16. Evensen G (2006) Data assimilation: the ensemble Kalman filter. Springer-Verlag New York, Inc., SecaucusGoogle Scholar
  17. Elsheikh AH, Wheeler MF, Hoteit I (2013) An iterative stochastic ensemble method for parameter estimation of subsurface flow models. J Comput Phys 242:696–714CrossRefGoogle Scholar
  18. Farebrother RW (1978) A class of shrinkage estimators. J R Stat Soc Ser B Methodol 40(1):47–49Google Scholar
  19. Fisher TJ, Sun X (2011) Improved stein-type shrinkage estimators for the high-dimensional multivariate normal covariance matrix. Comput Stat Data Anal 55(5):1909–1918CrossRefGoogle Scholar
  20. Gillijns S, Mendoza OB, Chandrasekar J, De Moor BLR, Bernstein DS, Ridley A (2006) What is the ensemble Kalman filter and how well does it work?. In: American Control Conference, 2006 , p 6Google Scholar
  21. Hoelzemann JJ, Elbern H, Ebel A (2001) PSAS and 4D-Var data assimilation for chemical state analysis by urban and rural observation sites. Phys Chem Earth B Hydrol Oceans Atmos 26(10):807–812CrossRefGoogle Scholar
  22. Hollingsworth A, Lonnberg P (1986) The statistical structure of short-range forecast errors as determined from radiosonde data. Part I: the wind field. Tellus A 38A(2):111–136CrossRefGoogle Scholar
  23. Poterjoy J, Zhang F, Weng Y (2014) The effects of sampling errors on the EnKF assimilation of inner-core hurricane observations. Mon Weather Rev 142(4):1609–1630CrossRefGoogle Scholar
  24. Johnson CC, Jalali A, Ravikumar PD (2012) High-dimensional sparse inverse covariance estimation using greedy methods. In: Lawrence ND, Girolami MA (eds) Proceedings of the Fifteenth International Conference on Artificial Intelligence and Statistics (AISTATS-12), vol 22, pp 574–582Google Scholar
  25. Keppenne CL (2000) Data assimilation into a primitive-equation model with a parallel ensemble Kalman filter. Mon Weather Rev 128(6):1971–1981CrossRefGoogle Scholar
  26. Lermusiaux PFJ (2007) Adaptive modeling, adaptive data assimilation and adaptive sampling. Physica D: Nonlinear Phenomena 230:172–196CrossRefGoogle Scholar
  27. Lorenc AC (1986) Analysis methods for numerical weather prediction. Q J R Meteorol Soc 112(474):1177–1194CrossRefGoogle Scholar
  28. Lorenz EN (2005) Designing chaotic models. J Atmos Sci 62(5):1574–1587CrossRefGoogle Scholar
  29. Lermusiaux PFJ, Robinson AR (1999) Data assimilation via error subspace statistical estimation. part i: theory and schemes. Accessed: 08-29-2015Google Scholar
  30. Ledoit O, Wolf M (2004) A well-conditioned estimator for large-dimensional covariance matrices. J Multivar Anal 88(2):365–411CrossRefGoogle Scholar
  31. Nino Ruiz ED, Sandu A, Anderson J (2014) An efficient implementation of the ensemble Kalman filter based on an iterative ShermanMorrison formula. Stat Comput:1–17Google Scholar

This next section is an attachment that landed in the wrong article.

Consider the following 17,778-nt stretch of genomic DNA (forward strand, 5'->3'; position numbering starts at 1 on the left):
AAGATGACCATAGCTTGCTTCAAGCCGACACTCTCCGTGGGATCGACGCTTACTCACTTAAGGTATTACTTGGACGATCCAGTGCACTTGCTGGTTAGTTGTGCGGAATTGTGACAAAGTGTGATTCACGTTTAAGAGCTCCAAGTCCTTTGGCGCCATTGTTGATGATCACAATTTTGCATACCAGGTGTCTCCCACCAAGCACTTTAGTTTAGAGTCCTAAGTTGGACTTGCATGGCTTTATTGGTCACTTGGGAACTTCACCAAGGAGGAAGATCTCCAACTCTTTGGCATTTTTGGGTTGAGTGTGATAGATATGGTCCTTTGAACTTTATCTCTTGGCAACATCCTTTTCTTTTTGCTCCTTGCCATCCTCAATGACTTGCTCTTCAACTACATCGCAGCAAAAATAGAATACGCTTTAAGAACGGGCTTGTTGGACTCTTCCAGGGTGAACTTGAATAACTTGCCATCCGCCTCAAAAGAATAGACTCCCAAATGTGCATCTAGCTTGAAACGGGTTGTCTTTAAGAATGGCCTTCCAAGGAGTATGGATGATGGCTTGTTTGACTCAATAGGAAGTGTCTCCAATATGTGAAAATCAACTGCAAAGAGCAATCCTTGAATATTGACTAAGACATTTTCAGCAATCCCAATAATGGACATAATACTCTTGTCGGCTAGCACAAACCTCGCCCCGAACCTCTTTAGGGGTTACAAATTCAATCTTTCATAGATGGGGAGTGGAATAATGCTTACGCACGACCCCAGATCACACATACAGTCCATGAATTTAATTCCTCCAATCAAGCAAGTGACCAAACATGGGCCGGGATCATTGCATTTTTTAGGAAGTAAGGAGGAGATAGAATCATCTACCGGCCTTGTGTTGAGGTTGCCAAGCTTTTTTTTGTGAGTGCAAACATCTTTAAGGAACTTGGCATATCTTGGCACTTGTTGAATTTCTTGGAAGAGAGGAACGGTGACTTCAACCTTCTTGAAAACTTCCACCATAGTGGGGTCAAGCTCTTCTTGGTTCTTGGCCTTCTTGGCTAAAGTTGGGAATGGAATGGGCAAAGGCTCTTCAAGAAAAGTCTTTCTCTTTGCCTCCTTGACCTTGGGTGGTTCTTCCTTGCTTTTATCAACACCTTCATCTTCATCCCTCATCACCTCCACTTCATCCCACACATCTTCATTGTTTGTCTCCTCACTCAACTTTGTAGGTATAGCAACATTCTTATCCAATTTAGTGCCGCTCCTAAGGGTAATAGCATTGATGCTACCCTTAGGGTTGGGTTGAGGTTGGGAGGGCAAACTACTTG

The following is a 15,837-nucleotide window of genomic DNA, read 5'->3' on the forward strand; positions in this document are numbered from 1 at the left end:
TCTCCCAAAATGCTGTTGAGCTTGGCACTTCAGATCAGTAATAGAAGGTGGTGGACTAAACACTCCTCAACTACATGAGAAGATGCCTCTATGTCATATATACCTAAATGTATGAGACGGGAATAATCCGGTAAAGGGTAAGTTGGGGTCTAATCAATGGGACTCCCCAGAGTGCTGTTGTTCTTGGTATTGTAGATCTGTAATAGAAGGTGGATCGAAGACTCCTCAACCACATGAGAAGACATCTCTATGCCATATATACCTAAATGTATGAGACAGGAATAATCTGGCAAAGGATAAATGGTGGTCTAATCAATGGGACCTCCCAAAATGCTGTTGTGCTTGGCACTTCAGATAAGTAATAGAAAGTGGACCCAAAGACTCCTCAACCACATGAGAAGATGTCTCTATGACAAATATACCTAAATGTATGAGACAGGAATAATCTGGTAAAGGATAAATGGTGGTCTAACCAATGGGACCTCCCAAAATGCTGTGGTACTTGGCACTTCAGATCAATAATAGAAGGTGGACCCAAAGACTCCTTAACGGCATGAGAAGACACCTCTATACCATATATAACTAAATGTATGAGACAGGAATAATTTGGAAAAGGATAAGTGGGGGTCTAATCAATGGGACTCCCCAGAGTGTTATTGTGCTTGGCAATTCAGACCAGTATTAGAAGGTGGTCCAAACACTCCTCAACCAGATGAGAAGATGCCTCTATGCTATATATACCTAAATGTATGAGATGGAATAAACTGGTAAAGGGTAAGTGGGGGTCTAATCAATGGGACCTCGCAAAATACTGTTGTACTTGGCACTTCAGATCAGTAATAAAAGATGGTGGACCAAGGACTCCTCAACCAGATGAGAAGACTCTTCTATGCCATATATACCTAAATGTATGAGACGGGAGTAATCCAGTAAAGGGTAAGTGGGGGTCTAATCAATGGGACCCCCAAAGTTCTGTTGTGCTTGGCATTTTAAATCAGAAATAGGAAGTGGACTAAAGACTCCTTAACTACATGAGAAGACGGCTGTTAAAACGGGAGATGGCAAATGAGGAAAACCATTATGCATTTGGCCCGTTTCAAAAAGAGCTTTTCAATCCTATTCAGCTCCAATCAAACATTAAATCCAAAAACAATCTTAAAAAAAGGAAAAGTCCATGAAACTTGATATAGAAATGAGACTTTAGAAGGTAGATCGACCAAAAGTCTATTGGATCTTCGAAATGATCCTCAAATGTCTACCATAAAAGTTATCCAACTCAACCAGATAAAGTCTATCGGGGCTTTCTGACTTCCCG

32. Ott E, Hunt BR, Szunyogh I, Zimin AV, Kostelich EJ, Corazza M, Kalnay E, Patil DJ, Yorke JA (2004) A local ensemble Kalman filter for atmospheric data assimilation. Tellus A 56(5):415–428CrossRefGoogle Scholar
  33. Park J (2014) Shrinkage estimator in normal mean vector estimation based on conditional maximum likelihood estimators. Stat Probab Lett 93:1–6CrossRefGoogle Scholar
  34. Ravikumar P, Wainwright MJ, Raskutti G, Yu B (2011) High-dimensional covariance estimation by minimizing L1-penalized log-determinant divergence. Electron J Stat 5:935–980CrossRefGoogle Scholar
  35. Sakov P, Bertino L (2011) Relation between two common localisation methods for the ENKF. Comput Geosci 15(2):225–237CrossRefGoogle Scholar
  36. Song H, Hoteit I, Cornuelle BD, Subramanian AC (2010) An adaptive approach to mitigate background covariance limitations in the ensemble Kalman filter. Mon Weather Rev 138(7):2825–2845CrossRefGoogle Scholar
  37. Sakov P, Oke P (2008) A deterministic formulation of the ensemble Kalman filter: an alternative to ensemble square root filters. Tellus A 60(2)Google Scholar
  38. Whitaker JS, Hamill Thomas M (2002) Ensemble data assimilation without perturbed observations. Mon Weather Rev 16(3):1913–1924CrossRefGoogle Scholar
  39. Zupanski M (2009) Theoretical and practical issues of ensemble data assimilation in weather and climate. In: Park SK, Xu L (eds) Data assimilation for atmospheric, oceanic and hydrologic applications. Springer, Heidelberg, pp 67–84Google Scholar

Copyright information

© Springer-Verlag Berlin Heidelberg 2015

Authors and Affiliations

  1. 1.Computational Science Laboratory, Department of Computer ScienceVirginia Polytechnic Institute and State UniversityBlacksburgUSA
  2. 2.Department of Computer ScienceUniversidad del NorteBarranquillaColombia

Personalised recommendations